High Frequency Trading and the return of the pit
July 25, 2009
Following up here on yet another great post by Martha. High Frequency Traders (HFTs) employ trading strategies that are dependent on very quick conditional buy and sell orders. These orders are aimed, for example, at exposing the typically well-hidden order limits and size of orders of other traders. The speed of order production is based, in turn, having as few mediators in the communication network between the traders’ computer – generating the trading orders – and the exchanges’ computer that executes them. In a world where every millisecond counts, event at light-speed speeds, physical distance counts. In fact, we should say ‘physical distance’ counts AGAIN. Yes, physical distance, which used to be an all-important factor in the face-to-face trading pits, is now making a comeback in the form of vicinity from the exchanges’ servers.
This, of course, brings back the issues about the politics embedded in market spatiality. Kate Zaloom shows how important were the top steps of the trading pit in the Chicago futures exchanges, and, consequently, how the political (and sometimes physical!) struggles for these coveted locations. Can we expect similar fights to rage over positions in the electronic communication network that transmits trading orders? Judging from the evolving competition for ‘electronic proximity’ the answer is positive. For example, Wall Street & Technology reports that in 2007 about a 100 trading firms relocated their serves into Nasdaq’s trading headquarters, just to be close to the executing servers and to shave off about 7-35 milliseconds from the communication time (depending on previous location of trading servers). Similar trend is evident in NYSE and the Chicago futures markets.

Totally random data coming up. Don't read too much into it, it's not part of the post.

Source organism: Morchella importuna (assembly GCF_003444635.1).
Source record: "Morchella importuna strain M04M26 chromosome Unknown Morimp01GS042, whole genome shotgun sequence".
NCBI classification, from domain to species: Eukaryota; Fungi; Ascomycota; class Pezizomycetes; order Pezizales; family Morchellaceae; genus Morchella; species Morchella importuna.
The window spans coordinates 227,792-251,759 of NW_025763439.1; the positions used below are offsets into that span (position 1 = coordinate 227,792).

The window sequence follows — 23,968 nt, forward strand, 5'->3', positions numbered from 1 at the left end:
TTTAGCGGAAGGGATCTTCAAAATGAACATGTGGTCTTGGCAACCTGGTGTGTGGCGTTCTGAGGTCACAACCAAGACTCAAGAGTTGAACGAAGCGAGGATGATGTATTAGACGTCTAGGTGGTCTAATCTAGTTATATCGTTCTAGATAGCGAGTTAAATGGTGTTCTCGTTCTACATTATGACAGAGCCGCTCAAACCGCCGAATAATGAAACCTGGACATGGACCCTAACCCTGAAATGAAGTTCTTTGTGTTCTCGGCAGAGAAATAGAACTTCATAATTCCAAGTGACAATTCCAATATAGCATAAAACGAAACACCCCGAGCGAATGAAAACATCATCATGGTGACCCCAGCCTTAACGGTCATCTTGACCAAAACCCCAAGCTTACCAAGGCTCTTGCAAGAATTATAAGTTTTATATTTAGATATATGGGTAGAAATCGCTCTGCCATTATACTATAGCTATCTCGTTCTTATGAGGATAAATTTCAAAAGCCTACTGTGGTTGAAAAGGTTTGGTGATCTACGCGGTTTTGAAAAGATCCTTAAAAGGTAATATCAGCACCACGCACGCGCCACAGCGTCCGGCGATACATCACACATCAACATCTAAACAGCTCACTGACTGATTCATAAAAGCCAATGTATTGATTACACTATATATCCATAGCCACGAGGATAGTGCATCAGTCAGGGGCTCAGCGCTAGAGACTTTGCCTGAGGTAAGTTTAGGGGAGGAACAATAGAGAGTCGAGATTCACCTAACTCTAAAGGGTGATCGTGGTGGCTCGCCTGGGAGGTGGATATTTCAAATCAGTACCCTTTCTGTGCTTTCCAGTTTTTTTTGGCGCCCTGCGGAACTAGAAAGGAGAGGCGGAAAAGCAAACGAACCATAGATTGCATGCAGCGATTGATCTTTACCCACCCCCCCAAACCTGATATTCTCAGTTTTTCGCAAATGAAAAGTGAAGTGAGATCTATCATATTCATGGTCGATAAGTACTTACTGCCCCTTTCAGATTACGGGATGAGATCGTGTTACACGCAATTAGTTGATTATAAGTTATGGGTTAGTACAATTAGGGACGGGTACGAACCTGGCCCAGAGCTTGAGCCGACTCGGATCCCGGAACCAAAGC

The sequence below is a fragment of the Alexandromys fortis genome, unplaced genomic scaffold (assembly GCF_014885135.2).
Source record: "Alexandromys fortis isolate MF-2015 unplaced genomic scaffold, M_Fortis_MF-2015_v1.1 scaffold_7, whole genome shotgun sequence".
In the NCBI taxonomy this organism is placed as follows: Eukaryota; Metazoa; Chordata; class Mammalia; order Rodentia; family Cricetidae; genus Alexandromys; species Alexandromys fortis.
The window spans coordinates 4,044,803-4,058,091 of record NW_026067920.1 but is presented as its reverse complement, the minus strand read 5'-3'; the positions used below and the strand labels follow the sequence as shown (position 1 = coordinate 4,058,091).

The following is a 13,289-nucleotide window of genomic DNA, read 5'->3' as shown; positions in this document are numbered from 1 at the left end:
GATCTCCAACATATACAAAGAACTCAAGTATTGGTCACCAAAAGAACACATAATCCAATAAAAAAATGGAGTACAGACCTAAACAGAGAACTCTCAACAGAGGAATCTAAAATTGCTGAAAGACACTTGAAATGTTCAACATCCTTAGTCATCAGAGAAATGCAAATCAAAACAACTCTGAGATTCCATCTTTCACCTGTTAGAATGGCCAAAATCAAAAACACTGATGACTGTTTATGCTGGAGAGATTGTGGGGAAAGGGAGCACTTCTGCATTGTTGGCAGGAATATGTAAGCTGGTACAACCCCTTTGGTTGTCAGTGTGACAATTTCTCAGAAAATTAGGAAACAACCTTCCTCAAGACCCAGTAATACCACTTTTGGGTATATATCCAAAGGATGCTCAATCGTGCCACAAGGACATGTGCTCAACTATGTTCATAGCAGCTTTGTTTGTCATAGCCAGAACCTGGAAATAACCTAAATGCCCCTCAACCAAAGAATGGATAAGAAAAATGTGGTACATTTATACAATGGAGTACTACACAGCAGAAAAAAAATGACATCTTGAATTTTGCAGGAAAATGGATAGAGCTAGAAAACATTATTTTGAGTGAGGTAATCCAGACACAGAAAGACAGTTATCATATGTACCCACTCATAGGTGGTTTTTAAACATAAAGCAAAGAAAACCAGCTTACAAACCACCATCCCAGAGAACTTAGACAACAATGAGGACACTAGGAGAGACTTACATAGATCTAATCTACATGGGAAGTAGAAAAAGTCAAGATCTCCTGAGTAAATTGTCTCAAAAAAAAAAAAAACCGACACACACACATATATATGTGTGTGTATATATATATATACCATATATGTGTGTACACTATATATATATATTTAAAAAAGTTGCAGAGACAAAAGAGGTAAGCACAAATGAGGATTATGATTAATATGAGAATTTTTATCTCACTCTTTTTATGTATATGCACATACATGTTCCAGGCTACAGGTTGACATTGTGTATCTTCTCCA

What does trend teach about the techno-social nature of markets? From an actor-network perspective, this is yet another evidence that markets, just like any other social institution, do not exist in a baboon society. That is, materiality, in general, and tools and devices, in particular, are delineating and indeed, shaping social interaction. There is at least one more insight to be gleaned here, though. It is true that physical space is reintroduced to markets through the relocation that comes along with HFT, but something much more important is being introduced to market with it: the rich, nuanced information that used to be the lifeblood of face-to-face trading and the infrastructure of liquidity supply is now communicated electronically. Techniques such as ‘pinging’ and ‘fleeting orders’, both based on algorithmic, high frequency trading (among many other techniques) are the electronic equivalents of a specialist muttering a clue, under his breath, to a nearby floor broker. It used to be the commonly held belief that electronic markets offer a distinct dichotomy between placing an order and not placing it; a distinction that could not have existed in face-to-face market were clues, partial disclosure and innuendos were an immanent part of trading. In fact, that claims about electronic markets’ improved transparency were based largely on this techno-social characteristic. However, HFTs seemed to have blurred this distinction and even question whether it actually ever existed. In a paraphrase on Latour, we can ask: have we ever been electronic?